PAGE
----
This one draws you in with the smells of a sizzling skillet full of bananas in brown butter and brown sugar with a dollop of vanilla. The palate carries on in that direction, adding in cornmeal, cinnamon spice, and a touch of woody oak. The end comes along fairly slowly with the oak, buttery fruit, and vanilla fading quickly through the senses leaving you with a touch of sweet smoke and bitter char.

Bottom Line:

This is a stand out on the list. Still, it reminds me more of Tennessee whiskey (thanks to that banana edge) than a classic Kentucky bourbon. I don’t say that like it’s a bad thing. I actually really dig this bourbon, especially in a highball. It’s just that I’d rather drink a couple of different Tennessee whiskeys that nail these flavor notes a bit better.

4. Jim Beam Single Barrel

Jim Beam

ABV: 47.5%
Average Price: $36

The Whiskey:

This is an interesting whiskey. Each bottling is pulled from single barrels that hit just the right spot of taste, texture, and drinkability according to the master distillers at Beam. That means this juice is pulled from less than one percent of all barrels in Beam’s warehouses, making this a very special bottle at a bafflingly affordable price.

Tasting Notes:

Toasted oak, fairground caramel kettle corn, and oily vanilla pods greet your senses. The palate delivers on those promises and adds in a fresh honeycomb sweetness next to a rush of zesty orange oils and a wisp of cherry pipe tobacco smoke. The sip warms up with a mild matrix of Christmas spices as the caramel corn sweetness edges this whiskey towards a big, long finish.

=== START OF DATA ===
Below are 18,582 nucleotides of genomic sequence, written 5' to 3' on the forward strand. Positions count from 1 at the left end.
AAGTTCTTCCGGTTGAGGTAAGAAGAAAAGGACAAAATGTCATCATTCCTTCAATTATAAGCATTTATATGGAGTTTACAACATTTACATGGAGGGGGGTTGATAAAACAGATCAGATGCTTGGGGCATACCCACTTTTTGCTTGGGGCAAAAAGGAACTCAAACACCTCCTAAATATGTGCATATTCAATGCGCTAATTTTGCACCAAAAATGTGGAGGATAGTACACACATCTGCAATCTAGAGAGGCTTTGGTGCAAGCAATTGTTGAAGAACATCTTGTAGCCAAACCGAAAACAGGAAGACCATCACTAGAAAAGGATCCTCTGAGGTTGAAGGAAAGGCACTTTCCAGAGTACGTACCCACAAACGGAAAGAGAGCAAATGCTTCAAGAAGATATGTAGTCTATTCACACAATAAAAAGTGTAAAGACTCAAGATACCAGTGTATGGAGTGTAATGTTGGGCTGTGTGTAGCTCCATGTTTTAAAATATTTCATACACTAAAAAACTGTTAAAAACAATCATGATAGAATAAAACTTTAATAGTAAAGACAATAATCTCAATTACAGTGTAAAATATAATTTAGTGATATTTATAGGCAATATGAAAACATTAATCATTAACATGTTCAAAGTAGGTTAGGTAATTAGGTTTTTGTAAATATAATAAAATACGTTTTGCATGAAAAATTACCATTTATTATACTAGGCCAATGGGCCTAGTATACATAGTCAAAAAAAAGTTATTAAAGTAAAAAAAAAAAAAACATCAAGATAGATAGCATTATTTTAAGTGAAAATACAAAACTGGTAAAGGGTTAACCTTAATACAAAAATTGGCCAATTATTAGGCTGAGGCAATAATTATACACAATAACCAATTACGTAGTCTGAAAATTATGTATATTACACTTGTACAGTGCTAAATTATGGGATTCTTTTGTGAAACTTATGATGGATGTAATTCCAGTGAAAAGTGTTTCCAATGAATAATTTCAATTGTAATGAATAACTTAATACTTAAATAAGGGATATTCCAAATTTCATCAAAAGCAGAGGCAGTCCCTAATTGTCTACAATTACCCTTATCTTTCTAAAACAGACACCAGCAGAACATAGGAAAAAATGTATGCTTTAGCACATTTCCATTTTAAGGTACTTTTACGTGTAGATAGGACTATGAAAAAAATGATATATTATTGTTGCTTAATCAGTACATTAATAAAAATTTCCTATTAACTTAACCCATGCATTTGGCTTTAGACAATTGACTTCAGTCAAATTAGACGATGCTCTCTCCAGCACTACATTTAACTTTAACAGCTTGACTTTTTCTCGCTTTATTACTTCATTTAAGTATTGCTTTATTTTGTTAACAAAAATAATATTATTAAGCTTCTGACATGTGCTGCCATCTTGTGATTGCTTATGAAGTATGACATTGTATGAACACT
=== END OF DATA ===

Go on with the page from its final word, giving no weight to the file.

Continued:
Bottom Line:

You really need to add some water and let this one bloom but it’ll be worth taking your time with it. I also really dig this one in a Manhattan with a good rinse of orange oils over the drink and a nice cherry dropped in.

3. Old Tub

Jim Beam

ABV: 50%
Average Price: $24

The Whiskey:

This expression used to only be available in half-bottles and only at the distillery. This year, Beam decided to release it nationwide for a test run and it’s a hit. The limited-edition juice is a tribute to what the brand was — both in the label and in the bottle — before Prohibition. Yes, Jim Beam used to be known as Old Tub Bourbon worldwide. The whiskey is bottled-in-bond at 100 proof and goes through no filtration before bottling.

Tasting Notes:

There’s a subtle roughness to this whiskey that draws you in — rough-milled dry corn, raw honey, freshly sawed wood, and vanilla pods. The caramel popcorn sweetness is there but not overdone as the vanilla, woody oak, and very distant spice and fruit come together to create an all-around easy-sipper by the end. As that end lingers, you get a final note of orange citrus that’s counterpointed by a lingering sense of limestone.

Bottom Line: